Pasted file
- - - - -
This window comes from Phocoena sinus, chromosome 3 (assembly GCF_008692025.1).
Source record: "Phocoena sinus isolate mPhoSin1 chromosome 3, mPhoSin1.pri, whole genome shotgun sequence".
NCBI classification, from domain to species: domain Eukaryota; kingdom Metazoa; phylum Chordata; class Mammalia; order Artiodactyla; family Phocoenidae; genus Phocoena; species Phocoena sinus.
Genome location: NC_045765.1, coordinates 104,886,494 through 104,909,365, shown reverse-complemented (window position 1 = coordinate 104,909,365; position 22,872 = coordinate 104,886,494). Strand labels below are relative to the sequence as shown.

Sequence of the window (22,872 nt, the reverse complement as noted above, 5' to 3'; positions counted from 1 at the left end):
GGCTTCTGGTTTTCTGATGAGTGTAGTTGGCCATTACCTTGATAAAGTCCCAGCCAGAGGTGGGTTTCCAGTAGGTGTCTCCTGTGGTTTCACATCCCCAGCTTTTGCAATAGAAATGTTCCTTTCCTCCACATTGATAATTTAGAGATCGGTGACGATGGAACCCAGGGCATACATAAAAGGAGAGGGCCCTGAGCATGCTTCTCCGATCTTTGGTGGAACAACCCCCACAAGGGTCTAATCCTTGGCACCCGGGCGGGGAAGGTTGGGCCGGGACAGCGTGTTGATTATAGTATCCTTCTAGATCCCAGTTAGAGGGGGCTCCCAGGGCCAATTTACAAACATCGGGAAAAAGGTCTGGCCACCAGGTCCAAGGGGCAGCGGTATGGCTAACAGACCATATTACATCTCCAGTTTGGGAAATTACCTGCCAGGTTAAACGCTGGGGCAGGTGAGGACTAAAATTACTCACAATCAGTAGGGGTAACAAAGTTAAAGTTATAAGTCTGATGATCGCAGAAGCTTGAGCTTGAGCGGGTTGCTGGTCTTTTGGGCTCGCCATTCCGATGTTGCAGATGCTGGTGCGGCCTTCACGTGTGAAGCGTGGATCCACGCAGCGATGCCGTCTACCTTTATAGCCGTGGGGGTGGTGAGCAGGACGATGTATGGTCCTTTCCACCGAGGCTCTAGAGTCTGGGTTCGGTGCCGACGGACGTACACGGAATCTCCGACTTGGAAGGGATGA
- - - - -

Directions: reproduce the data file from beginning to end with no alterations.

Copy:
This window comes from Phocoena sinus, chromosome 3 (assembly GCF_008692025.1).
Source record: "Phocoena sinus isolate mPhoSin1 chromosome 3, mPhoSin1.pri, whole genome shotgun sequence".
NCBI classification, from domain to species: domain Eukaryota; kingdom Metazoa; phylum Chordata; class Mammalia; order Artiodactyla; family Phocoenidae; genus Phocoena; species Phocoena sinus.
Genome location: NC_045765.1, coordinates 104,886,494 through 104,909,365, shown reverse-complemented (window position 1 = coordinate 104,909,365; position 22,872 = coordinate 104,886,494). Strand labels below are relative to the sequence as shown.

Sequence of the window (22,872 nt, the reverse complement as noted above, 5' to 3'; positions counted from 1 at the left end):
GGCTTCTGGTTTTCTGATGAGTGTAGTTGGCCATTACCTTGATAAAGTCCCAGCCAGAGGTGGGTTTCCAGTAGGTGTCTCCTGTGGTTTCACATCCCCAGCTTTTGCAATAGAAATGTTCCTTTCCTCCACATTGATAATTTAGAGATCGGTGACGATGGAACCCAGGGCATACATAAAAGGAGAGGGCCCTGAGCATGCTTCTCCGATCTTTGGTGGAACAACCCCCACAAGGGTCTAATCCTTGGCACCCGGGCGGGGAAGGTTGGGCCGGGACAGCGTGTTGATTATAGTATCCTTCTAGATCCCAGTTAGAGGGGGCTCCCAGGGCCAATTTACAAACATCGGGAAAAAGGTCTGGCCACCAGGTCCAAGGGGCAGCGGTATGGCTAACAGACCATATTACATCTCCAGTTTGGGAAATTACCTGCCAGGTTAAACGCTGGGGCAGGTGAGGACTAAAATTACTCACAATCAGTAGGGGTAACAAAGTTAAAGTTATAAGTCTGATGATCGCAGAAGCTTGAGCTTGAGCGGGTTGCTGGTCTTTTGGGCTCGCCATTCCGATGTTGCAGATGCTGGTGCGGCCTTCACGTGTGAAGCGTGGATCCACGCAGCGATGCCGTCTACCTTTATAGCCGTGGGGGTGGTGAGCAGGACGATGTATGGTCCTTTCCACCGAGGCTCTAGAGTCTGGGTTCGGTGCCGACGGACGTACACGGAATCTCCGACTTGGAAGGGATGA